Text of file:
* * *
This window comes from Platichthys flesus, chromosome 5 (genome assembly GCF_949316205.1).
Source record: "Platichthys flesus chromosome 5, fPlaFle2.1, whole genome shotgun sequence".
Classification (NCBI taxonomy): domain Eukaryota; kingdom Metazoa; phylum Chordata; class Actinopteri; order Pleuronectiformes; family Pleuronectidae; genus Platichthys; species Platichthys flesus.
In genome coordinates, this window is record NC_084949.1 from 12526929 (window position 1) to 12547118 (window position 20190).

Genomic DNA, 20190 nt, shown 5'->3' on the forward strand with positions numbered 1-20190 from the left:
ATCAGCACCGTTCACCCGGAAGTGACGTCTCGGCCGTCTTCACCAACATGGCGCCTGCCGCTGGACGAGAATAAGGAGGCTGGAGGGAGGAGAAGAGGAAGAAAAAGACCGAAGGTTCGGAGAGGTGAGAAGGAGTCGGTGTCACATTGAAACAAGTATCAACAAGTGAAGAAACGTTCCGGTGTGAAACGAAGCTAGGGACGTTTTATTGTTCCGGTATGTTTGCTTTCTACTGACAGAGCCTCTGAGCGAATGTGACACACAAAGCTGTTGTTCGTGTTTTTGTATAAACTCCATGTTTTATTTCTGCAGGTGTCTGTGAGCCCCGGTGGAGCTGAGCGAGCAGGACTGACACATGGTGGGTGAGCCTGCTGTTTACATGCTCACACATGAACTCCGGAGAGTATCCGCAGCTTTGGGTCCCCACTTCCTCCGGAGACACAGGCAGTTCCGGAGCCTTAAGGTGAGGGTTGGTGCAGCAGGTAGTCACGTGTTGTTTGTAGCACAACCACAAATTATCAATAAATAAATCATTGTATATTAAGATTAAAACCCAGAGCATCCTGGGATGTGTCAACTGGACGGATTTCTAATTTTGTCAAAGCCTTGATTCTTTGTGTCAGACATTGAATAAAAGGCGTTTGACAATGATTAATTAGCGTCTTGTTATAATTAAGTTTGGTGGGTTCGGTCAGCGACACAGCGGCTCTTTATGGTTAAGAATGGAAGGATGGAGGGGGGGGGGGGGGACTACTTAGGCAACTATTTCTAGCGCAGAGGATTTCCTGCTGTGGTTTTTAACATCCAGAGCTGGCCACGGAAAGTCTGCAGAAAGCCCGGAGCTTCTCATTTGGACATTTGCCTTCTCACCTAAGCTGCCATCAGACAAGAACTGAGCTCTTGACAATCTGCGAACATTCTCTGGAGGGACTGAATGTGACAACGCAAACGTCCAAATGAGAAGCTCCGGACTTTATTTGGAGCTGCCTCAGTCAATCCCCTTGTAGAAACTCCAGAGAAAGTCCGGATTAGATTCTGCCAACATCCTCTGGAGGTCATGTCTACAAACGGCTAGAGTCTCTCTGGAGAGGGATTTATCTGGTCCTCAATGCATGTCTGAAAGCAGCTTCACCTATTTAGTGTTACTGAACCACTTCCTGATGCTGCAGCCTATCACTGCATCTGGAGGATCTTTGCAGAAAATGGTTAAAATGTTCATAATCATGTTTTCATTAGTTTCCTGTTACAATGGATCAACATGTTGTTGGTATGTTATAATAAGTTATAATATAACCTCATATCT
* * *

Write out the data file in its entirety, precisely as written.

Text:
This window comes from Platichthys flesus, chromosome 5 (genome assembly GCF_949316205.1).
Source record: "Platichthys flesus chromosome 5, fPlaFle2.1, whole genome shotgun sequence".
Classification (NCBI taxonomy): domain Eukaryota; kingdom Metazoa; phylum Chordata; class Actinopteri; order Pleuronectiformes; family Pleuronectidae; genus Platichthys; species Platichthys flesus.
In genome coordinates, this window is record NC_084949.1 from 12526929 (window position 1) to 12547118 (window position 20190).

Genomic DNA, 20190 nt, shown 5'->3' on the forward strand with positions numbered 1-20190 from the left:
ATCAGCACCGTTCACCCGGAAGTGACGTCTCGGCCGTCTTCACCAACATGGCGCCTGCCGCTGGACGAGAATAAGGAGGCTGGAGGGAGGAGAAGAGGAAGAAAAAGACCGAAGGTTCGGAGAGGTGAGAAGGAGTCGGTGTCACATTGAAACAAGTATCAACAAGTGAAGAAACGTTCCGGTGTGAAACGAAGCTAGGGACGTTTTATTGTTCCGGTATGTTTGCTTTCTACTGACAGAGCCTCTGAGCGAATGTGACACACAAAGCTGTTGTTCGTGTTTTTGTATAAACTCCATGTTTTATTTCTGCAGGTGTCTGTGAGCCCCGGTGGAGCTGAGCGAGCAGGACTGACACATGGTGGGTGAGCCTGCTGTTTACATGCTCACACATGAACTCCGGAGAGTATCCGCAGCTTTGGGTCCCCACTTCCTCCGGAGACACAGGCAGTTCCGGAGCCTTAAGGTGAGGGTTGGTGCAGCAGGTAGTCACGTGTTGTTTGTAGCACAACCACAAATTATCAATAAATAAATCATTGTATATTAAGATTAAAACCCAGAGCATCCTGGGATGTGTCAACTGGACGGATTTCTAATTTTGTCAAAGCCTTGATTCTTTGTGTCAGACATTGAATAAAAGGCGTTTGACAATGATTAATTAGCGTCTTGTTATAATTAAGTTTGGTGGGTTCGGTCAGCGACACAGCGGCTCTTTATGGTTAAGAATGGAAGGATGGAGGGGGGGGGGGGGGACTACTTAGGCAACTATTTCTAGCGCAGAGGATTTCCTGCTGTGGTTTTTAACATCCAGAGCTGGCCACGGAAAGTCTGCAGAAAGCCCGGAGCTTCTCATTTGGACATTTGCCTTCTCACCTAAGCTGCCATCAGACAAGAACTGAGCTCTTGACAATCTGCGAACATTCTCTGGAGGGACTGAATGTGACAACGCAAACGTCCAAATGAGAAGCTCCGGACTTTATTTGGAGCTGCCTCAGTCAATCCCCTTGTAGAAACTCCAGAGAAAGTCCGGATTAGATTCTGCCAACATCCTCTGGAGGTCATGTCTACAAACGGCTAGAGTCTCTCTGGAGAGGGATTTATCTGGTCCTCAATGCATGTCTGAAAGCAGCTTCACCTATTTAGTGTTACTGAACCACTTCCTGATGCTGCAGCCTATCACTGCATCTGGAGGATCTTTGCAGAAAATGGTTAAAATGTTCATAATCATGTTTTCATTAGTTTCCTGTTACAATGGATCAACATGTTGTTGGTATGTTATAATAAGTTATAATATAACCTCATATCT